Here's the problem with social media: it takes a lot of time. There are only so many hours in the day and if you're a small business owner, you need to spend most of them working. The challenge for any small business owner when it comes to social media is figuring out how to leverage it without letting it destroy your productivity. That's why it's essential to stop worrying so much about missing something and start focusing more on using what works for you.

My primary job is to write about search engine and online marketing here on Search Engine Guide. While I do work on my own projects and take on the occasional client, the priority of my work day is to learn about and write about the various ways you can market your business online. That means I'm paid to spend time on social media sites, blogging sites, search engines and the like. Nonetheless, I often find myself wondering if my time is being well spent with these types of sites and tools.

On an average day, I skim through roughly 400-500 RSS feeds. I have active accounts at four or five major social networks. I run three blogs. My instant messenger program generally has five to six conversations windows running throughout the day. All in all, I spend anywhere from 4-6 hours a day using or talking about social media and Web 2.0 tools and another 2-3 hours a day writing.

Social media is an amazing source of information; social media is also a massive time sink.

Rob over at Business Pundit writes about this today in a satirical post titled "My Biggest Regret of 2007: I Wish I Spent More Time On Facebook."

With all this talk about the social media revolution and how great it all is, I can't help but wonder if it's what we really want. Does Facebook really help us achieve our long-term goals? Or is it really just taking advantage of our short-term reward systems and sucking us down a path of wasted time? I'm not saying you should work on your goals 24/7 and never relax, I'm just guess that most of you have be sucked into social media for longer than you intended.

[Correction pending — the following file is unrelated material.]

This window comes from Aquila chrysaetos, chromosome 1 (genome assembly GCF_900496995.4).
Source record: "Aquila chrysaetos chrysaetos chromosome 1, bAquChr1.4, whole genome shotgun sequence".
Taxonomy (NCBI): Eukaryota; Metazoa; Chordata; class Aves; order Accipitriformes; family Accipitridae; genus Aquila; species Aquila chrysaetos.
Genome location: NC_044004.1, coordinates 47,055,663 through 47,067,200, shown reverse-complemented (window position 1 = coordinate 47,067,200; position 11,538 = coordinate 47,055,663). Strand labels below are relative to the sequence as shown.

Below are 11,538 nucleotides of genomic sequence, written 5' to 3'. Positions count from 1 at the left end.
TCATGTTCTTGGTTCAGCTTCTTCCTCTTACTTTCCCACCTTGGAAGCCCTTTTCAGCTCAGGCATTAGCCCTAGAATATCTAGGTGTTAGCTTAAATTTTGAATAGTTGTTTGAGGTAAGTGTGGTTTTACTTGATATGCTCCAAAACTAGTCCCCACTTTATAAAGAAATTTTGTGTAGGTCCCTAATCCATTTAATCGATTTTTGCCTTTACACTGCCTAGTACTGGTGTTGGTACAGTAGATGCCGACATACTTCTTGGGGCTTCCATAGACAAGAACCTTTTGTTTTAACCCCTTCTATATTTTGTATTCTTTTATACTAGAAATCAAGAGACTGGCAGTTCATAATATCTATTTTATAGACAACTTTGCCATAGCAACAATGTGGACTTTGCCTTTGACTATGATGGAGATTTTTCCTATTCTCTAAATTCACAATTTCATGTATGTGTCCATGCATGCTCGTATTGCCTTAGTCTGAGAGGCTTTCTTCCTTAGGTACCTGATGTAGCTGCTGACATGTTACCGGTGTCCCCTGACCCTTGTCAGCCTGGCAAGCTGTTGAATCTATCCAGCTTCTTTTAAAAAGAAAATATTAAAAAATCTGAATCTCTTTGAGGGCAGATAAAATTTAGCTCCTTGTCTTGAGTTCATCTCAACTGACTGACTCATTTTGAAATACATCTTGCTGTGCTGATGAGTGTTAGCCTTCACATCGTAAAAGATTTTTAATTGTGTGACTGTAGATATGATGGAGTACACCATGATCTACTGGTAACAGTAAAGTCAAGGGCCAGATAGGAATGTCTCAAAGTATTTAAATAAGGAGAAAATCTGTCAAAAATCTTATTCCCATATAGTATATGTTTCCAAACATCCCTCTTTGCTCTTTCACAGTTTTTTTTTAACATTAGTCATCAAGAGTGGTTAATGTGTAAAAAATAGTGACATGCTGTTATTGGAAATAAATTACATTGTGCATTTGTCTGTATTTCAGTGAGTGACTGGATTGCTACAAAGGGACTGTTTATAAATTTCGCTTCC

I asked myself two tough questions at the beginning of this year:

1. How many pieces of information did I receive from blogs, aggregators, news sites, etc, in 2007 that, if I had not received them until the next day, I would have been much much worse off?

2. How many pieces of information did I receive that, if I had never received them at all, I would have been worse off?

Rob makes a great point.

It's hard in this day and age not to focus on what we might be missing if we aren't following every conversation. Unfortunately, following every conversation rarely puts us ahead in terms of knowledge though it certainly puts us behind in terms of time.

Out of that 4-6 hours I spend reading each day, I might find two to three topics worth writing about. I have to wonder if I might not find the same amount of topics with less reading. Or perhaps the same amount of topics with less reading, but more thinking.

Thus, I'm joining Rob in my plans to scale back on the social media this year. That doesn't mean I'll be shutting down my Facebook account or ignoring my LinkedIn requests...it simply means I'll be a lot more picky about what gets my continued attention.

I'll be spending less time on most social networks and a bit more time on the few I've found real value in. I'll be weeding out my feed reader as well. After all, if I haven't found something worth linking to in six months on a blog, I probably don't need to follow it any more.

I'll still be testing new options. In fact, I'm playing around with Twitter right now to try and learn a little more about the pros and cons and practical applications of it. Once I've had a test run though, I'll only continue using it if I've found real value.

I wonder how many of you are doing the same this year. After all, if I find myself bogged down in information and conversation when it's my JOB to follow it, I have to think many small business owners find themselves asking if they're wasting valuable work time trying to figure out how all of these sites work and when they might be a good way to boost business.

2008 might be the year that "because it offers value" replaces "because I can" as the reason to spend time on social media sites. Last year was an exciting time to jump in with both feet and explore, but as the medium matures, it's becoming time to stop stressing over missing out on the next hot spot and start focusing on spending your time on the sites that help advance your business.